As shown in figure 1, the cause of left atrial enlargement in patients with HCM is likely multifactorial. Diastolic dysfunction, left ventricular intracavitary obstruction, mitral regurgitation, elevated left ventricular filling pressures and AF lead to left atrial remodelling and dilation. Additional factors may include background AF risks unrelated to HCM, such as ageing and hypertension. Accordingly, patients with HCM with an enlarged left atrium are thought to be predisposed to the development of AF—whether an asymptomatic paroxysmal episode or a first episode of AF—which in turn may cause further left atrial enlargement and adverse events even in patients without previously documented AF. The European Society of Cardiology guidelines recommend that 48 hours of ambulatory electrocardiography monitoring should be performed every 6–12 months in patients with HCM with an enlarged left atrial diameter ≥45 mm (class IIa). However, it is not entirely clear whether left atrial enlargement develops antecedent to the development of AF, rather than as a secondary phenomenon. There are many points to be clarified, and further studies are required to determine the relationship between left atrial size, AF and adverse outcome in patients with apical and non-apical HCM.

Figure 1

Left atrial remodelling and dilatation, development of atrial fibrillation and adverse outcome in patients with hypertrophic cardiomyopathy.

The management of AF in patients with HCM is also important. Although the relative benefit of rhythm versus rate control in the management of AF is unclear, patients with HCM may develop highly symptomatic AF, particularly in the presence of a rapid ventricular response, and will benefit from restoration of sinus rhythm. There are limited data on the safety and efficacy of antiarrhythmic agents in patients with HCM, and the current choices (mainly disopyramide and amiodarone) may be suboptimal. Thus, the use of catheter ablation for AF is an attractive strategy, although evidence for the efficacy of AF ablation in this population is also limited. A recent meta-analysis showed that outcomes were less favourable for patients with HCM than for the general population, with a twofold higher risk of relapse, more frequent need of repeat procedures and concomitant use of antiarrhythmic drugs.9 Nevertheless, the meta-analysis also suggested that ablation is a valuable option for symptomatic drug-refractory patients with HCM with paroxysmal AF and a smaller left atria, with a low observed complication rate.9 In addition, a recent single-centre retrospective study showed that AF ablation was similarly effective in patients with apical HCM compared with non-apical HCM.10 Data on anticoagulant use in HCM are also limited, although observational data suggest a lower incidence of stroke in patients with AF treated with warfarin compared with those on antiplatelet therapy or no treatment. Unfortunately, the prevention of stroke by prophylactic anticoagulation in patients with HCM at high risk of developing AF (ie, patients with enlarged left atrium without previously documented AF) has not been studied.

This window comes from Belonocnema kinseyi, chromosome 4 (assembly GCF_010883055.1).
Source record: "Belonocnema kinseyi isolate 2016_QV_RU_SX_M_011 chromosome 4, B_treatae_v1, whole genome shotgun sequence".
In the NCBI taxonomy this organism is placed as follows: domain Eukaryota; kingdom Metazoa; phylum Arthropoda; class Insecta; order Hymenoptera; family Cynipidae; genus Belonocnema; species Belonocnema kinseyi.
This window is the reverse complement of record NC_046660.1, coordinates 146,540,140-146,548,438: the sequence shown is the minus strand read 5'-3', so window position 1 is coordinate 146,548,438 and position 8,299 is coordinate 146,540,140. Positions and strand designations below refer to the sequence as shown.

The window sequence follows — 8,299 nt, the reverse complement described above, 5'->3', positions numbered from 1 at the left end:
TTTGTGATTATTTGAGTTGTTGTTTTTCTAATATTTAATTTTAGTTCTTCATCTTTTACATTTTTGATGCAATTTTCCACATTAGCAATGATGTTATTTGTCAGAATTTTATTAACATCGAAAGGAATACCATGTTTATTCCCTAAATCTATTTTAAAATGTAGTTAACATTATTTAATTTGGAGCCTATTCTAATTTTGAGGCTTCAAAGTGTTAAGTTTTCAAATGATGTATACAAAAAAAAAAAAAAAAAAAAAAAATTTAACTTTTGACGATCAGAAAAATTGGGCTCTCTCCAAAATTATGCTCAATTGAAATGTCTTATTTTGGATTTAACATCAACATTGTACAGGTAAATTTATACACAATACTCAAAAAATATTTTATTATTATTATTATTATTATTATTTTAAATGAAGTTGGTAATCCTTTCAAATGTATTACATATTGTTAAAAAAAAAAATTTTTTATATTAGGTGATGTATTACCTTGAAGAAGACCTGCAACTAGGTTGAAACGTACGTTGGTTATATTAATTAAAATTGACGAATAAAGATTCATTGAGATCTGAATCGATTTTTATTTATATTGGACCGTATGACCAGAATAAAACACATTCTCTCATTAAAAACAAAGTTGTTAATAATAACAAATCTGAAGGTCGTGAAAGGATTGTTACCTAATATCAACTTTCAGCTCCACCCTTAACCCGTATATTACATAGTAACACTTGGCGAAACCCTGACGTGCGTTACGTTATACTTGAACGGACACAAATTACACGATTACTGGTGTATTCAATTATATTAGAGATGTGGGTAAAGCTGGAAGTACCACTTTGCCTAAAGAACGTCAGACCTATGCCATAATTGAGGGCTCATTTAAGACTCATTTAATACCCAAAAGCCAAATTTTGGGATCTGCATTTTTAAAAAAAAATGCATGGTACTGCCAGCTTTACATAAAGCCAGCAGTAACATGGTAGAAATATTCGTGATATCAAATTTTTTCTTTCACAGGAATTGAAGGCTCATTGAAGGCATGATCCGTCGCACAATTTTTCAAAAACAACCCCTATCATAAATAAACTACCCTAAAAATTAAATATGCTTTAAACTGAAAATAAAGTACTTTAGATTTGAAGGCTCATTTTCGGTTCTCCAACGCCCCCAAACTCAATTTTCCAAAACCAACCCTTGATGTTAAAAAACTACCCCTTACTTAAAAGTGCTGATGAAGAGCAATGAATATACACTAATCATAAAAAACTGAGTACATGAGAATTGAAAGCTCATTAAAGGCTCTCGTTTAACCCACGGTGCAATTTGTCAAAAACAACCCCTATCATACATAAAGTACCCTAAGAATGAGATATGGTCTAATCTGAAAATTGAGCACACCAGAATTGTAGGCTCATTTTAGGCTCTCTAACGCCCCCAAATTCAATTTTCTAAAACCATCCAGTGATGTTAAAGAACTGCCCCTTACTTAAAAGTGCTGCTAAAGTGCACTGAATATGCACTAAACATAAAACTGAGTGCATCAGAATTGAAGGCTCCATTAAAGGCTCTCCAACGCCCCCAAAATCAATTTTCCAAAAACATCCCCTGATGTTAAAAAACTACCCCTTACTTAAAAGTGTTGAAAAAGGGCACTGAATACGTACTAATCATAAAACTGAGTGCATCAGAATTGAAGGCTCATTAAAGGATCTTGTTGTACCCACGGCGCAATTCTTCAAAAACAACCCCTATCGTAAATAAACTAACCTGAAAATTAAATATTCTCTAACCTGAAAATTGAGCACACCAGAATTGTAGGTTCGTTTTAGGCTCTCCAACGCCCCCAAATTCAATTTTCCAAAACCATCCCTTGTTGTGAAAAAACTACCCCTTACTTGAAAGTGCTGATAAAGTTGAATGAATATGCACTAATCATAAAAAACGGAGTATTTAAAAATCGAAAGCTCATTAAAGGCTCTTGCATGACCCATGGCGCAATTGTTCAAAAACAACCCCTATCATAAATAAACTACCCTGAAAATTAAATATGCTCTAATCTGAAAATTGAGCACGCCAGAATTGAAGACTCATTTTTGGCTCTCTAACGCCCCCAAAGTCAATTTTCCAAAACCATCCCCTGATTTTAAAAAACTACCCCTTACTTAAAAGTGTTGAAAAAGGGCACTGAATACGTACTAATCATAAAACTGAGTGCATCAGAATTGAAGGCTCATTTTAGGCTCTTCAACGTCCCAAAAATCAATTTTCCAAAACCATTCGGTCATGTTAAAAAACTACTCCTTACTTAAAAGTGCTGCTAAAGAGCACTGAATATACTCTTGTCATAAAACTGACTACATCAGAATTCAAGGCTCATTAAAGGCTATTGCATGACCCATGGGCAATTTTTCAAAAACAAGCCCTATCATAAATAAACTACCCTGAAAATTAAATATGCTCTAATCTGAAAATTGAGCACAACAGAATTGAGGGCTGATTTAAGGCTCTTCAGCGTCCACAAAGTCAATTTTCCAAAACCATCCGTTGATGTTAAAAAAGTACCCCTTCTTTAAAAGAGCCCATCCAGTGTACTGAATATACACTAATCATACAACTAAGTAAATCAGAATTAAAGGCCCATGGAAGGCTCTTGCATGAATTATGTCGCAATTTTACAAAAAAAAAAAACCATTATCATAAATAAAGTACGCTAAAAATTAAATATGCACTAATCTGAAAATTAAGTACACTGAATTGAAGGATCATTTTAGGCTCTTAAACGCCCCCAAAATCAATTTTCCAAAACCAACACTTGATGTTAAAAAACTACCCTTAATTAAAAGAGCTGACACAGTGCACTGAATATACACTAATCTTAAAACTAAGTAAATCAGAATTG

As Lee and colleagues concluded, the development of AF should be carefully monitored, and AF should be carefully managed in patients with apical HCM, as for those with non-apical HCM. However, this study did not address the prevalence and prognostic implications of AF in the remaining patients with non-apical HCM (n=779) from the same cohort. As there are racial differences and selection bias regarding the phenotype of HCM, a comparison between apical and non-apical phenotype is preferable in the same cohort rather than with past studies. In this regard, it is not entirely clear whether there is a difference between the apical and non-apical phenotype with respect to the prevalence and prognostic effect of AF, and further study on this issue is needed. Finally, to improve the prognosis of patients with apical and non-apical HCM, further optimisation of risk stratification, screening methods and management strategies for AF remains a clinical challenge.

References

Footnotes

  • Contributors This article was written by YM in collaboration with NH.

  • Competing interests None declared.

  • Provenance and peer review Commissioned; internally peer reviewed.